Tom lifted the axle-tree, with the wheel, up, to guard off the blow of the giant's twig--the giant being in such a towering passion to hear Tom coolly whistling all the time, that he couldn't steady himself. He missed Tom's head, struck the edge of the wheel, and, the ground being slippery, the giant fell upon his face on the ground. Tom might have driven the " exe" through him as he lay sprawling in the mud, and so have nailed him to the earth; but no, not he! Tom would rather be killed than not fight fair, so he just tickled the giant under the ribs with the end of the "exe." "Come, get up," says Tom, "let 's have another turn." The giant rose very slowly, as if he were scarcely able to stand, bent double, supporting himself on his twig. He was only dodging--the great cowardly skulk--to get the uphill side again, and take Tom unawares; but he was waiting with his right hand grasping the "exe," the wheel resting on the ground. Quick as lightning the giant raised his tree. Tom fetched him a heavy kick on the shins, he slipped, fell forward, and Tom so held the "exe," that it passed through his body like a spit. Good Lord, how the giant roared!
"Thee stop thy bleating," says Tom. "Stand quiet a moment. Let 's draw the exe out of thy body, and I'II give thee a chance for another round. Thee doesn't deserve it, because thee aren't playing fair."
Tom turned the giant over, laid hold of the wheel, and dragged out the "exe." In doing this he was nearly blinded with the blood that spouted out of the hole. Blunderbuss rolled on the ground like an empty sack, roaring amain all the time in great agony.
"Stop thy bleating," says Tom, "and put thy hands in the hole the 'exe' has made in thee, to keep in the blood, until I can cut a turf to stop up the place, and thee will'st do again yet."
As Tom was plugging the wound with the turfs, the giant groaned and said, "It's all no good; I shall kick the bucket. I feel myself going round land; but with my last breath I 'll do thee good, because I like thee better than anybody else I ever met with, for thy fair play and courage. The more thee wouldst beat me, the better I should like thee. I have no near relations. There is heaps of gold, silver, copper, and tin down in the vaults of the castle, guarded by two dogs. Mind there names are Catchem and Tearem. Only call them by these names and they'll let thee pass. The land from this to the sea is all mine. There is more head of oxen, cows, sheep, goats, and deer, than thee canst count. Take them all, only bury me decent."
"Did you kill all your wives?" asked Tom.
"No," sighed the giant, "they died natural. Don't let them abuse me after death. I like thee as a brother."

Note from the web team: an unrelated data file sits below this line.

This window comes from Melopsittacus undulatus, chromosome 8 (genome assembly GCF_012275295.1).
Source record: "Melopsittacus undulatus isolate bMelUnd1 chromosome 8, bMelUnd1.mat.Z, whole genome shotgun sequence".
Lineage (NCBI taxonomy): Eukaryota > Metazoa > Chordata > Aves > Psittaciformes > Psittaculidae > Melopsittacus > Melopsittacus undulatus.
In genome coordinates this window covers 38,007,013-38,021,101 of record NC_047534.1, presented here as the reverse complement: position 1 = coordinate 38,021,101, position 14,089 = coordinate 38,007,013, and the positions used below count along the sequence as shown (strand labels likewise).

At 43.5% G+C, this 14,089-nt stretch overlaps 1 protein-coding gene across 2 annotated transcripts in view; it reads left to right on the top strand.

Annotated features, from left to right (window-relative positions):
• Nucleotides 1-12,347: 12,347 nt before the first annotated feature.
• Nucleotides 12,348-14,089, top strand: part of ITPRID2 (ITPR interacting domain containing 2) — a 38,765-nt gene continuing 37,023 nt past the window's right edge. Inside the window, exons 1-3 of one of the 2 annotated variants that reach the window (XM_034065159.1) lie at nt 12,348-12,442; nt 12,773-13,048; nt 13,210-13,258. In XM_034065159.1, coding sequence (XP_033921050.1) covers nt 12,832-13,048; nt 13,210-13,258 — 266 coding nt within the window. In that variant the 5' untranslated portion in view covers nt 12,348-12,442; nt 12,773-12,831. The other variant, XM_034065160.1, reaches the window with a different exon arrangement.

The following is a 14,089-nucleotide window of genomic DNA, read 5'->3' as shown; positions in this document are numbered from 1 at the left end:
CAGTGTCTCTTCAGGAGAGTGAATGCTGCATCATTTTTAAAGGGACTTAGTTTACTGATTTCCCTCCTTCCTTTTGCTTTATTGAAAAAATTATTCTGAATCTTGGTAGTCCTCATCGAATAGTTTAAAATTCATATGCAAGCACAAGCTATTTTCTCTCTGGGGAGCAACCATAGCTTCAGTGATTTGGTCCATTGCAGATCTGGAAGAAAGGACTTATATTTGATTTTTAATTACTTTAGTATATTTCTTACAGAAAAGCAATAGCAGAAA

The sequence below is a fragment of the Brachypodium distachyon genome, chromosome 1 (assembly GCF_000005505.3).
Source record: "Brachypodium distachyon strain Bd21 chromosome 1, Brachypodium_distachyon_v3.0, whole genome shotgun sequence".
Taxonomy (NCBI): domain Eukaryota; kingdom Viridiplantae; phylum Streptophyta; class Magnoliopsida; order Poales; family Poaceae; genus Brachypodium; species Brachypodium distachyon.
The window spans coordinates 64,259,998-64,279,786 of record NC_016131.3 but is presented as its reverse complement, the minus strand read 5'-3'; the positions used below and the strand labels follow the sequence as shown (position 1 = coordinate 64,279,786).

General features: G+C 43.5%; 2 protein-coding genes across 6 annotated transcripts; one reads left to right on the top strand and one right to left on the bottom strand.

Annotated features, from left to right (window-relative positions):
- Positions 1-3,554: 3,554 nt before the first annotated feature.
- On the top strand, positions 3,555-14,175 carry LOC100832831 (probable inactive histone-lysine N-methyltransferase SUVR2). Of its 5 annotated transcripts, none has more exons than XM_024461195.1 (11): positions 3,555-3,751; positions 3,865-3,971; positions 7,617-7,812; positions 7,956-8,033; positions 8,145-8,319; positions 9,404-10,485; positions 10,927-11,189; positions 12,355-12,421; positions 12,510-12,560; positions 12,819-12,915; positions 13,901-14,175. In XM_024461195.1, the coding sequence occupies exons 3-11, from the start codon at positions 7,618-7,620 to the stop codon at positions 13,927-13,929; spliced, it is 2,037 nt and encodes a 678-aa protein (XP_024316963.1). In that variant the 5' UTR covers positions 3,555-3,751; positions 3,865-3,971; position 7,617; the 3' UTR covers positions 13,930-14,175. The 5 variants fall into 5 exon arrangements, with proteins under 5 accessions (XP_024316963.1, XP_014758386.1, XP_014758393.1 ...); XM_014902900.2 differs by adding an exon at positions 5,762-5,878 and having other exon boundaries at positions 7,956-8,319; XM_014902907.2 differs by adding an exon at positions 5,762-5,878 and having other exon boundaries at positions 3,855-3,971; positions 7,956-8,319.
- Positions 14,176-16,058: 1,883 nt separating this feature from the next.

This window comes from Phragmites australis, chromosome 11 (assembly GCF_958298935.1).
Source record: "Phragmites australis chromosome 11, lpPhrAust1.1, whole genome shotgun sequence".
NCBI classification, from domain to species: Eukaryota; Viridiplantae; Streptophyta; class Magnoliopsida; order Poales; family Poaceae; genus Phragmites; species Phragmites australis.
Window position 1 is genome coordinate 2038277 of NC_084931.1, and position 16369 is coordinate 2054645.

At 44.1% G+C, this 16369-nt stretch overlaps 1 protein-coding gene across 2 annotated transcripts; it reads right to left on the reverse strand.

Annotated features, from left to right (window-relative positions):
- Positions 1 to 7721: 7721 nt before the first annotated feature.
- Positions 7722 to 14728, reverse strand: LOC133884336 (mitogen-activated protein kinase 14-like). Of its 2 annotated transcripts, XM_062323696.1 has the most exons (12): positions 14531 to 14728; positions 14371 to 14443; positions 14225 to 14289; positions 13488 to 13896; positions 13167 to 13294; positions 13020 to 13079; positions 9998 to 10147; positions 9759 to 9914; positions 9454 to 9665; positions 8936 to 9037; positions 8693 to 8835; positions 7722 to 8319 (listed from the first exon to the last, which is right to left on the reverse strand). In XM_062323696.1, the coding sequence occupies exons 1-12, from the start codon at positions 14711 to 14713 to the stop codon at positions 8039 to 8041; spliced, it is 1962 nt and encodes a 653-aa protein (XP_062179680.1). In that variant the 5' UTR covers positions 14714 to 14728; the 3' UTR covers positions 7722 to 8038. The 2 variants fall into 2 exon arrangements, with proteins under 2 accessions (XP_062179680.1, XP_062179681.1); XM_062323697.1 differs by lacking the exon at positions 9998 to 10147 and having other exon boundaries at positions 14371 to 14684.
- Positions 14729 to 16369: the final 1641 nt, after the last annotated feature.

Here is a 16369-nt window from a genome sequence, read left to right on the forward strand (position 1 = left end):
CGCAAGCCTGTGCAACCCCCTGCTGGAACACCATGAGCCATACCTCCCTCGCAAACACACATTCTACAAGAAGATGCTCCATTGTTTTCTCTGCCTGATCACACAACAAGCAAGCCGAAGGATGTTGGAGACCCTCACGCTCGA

"Cheer up," says Torn, "you 'll do again."
He then tried to raise the giant up, but the plug of turf slipped from the wound, and all was over.
Tom put the wheel and axle in order, turned over the wain, and drove home to Market-Jew. The brewer was surprised and well pleased to see Tom back so early, and offered him good wages to stop for the year.
"I must leave this very night," says Tom, "for my old granfer, who lived up in the high countries, is dead. I am his nearest relation. He lived all alone. He 's left me all his money and lands, so I must go and bury my old granfer this very night." The brewer was about to pay him for his day's work--" Oh, never mind that," says Tom; " I 'll give up that for as much beer as I can drink with supper."
After supper Torn went and took possession of the giant's castle and lands--nobody the wiser except a little woman, the giant's last wife, who came from some place not far from the castle. Some name Crowlas, some Tregender, others Bougiehere, as the place where she dwelt. Howbeit, she knew all about the giant's overthrow, and thought it the wisest course to "take up" at once with Torn; and she being a tidy body, Tom was by no means unwilling. Tom and this woman took possession of the castle. They buried the giant down in the bottom, and placed a block of granite to keep him down. They gave the carcass of a sheep to Catchem and Tearem, visited the caves of the castle, found lots of treasure, and fairly got into the giant's shoes.
[a] The similarity of this story to the well-known tale of "Tom Hickathrift" will strike every one. It might be supposed that the old story of the strong man of the Isle of Ely had been read by some Cornish man, and adapted to the local peculiarities, This may possibly have been the case, but I do not think it probable. I first heard the story from a miner, on the floors of Ding-Doug Mine, during my earliest tour in search of old stories. I have since learned that it was a common story with the St Ives nurses, who told it to amuse or terrify their children. Recently, I have had the same tale communicated to me by a friend, who got it from a farmer living in Lelant. This story is confined to the parishes of Lelant, St Ives, Sancreed, Towednach, Moors, and Zentror. Mr Halliwell thinks the adventures of Tons Hickathrift are connected with "some of the insurrections in the Isle of Ely, such as that of Herewood, described in Wright's ' Essays,' ii. 91" Now, Herewood the Saxon is said to have taken refuge in the extreme part of Cornwall, and we are told of many romantic adventures, chiefly in connection with the beautiful daughter of Alef, a Cornish chief. May it not be, that here we have the origin of the story as it is told in Lincolnshire and in Cornwall?
[b] in making the really Cyclopean hedges which prevail in some parts of Cornwall, the large boulders of granite, or other stones, which lie scattered on the moors are used for the foundation. Indeed, one purpose, and a very important one, served by those hedges, has been the removal of the stones from the ground which has been enclosed, and the disposal of the sones so removed.
[c] A worm,
[d] Causeway, pavement.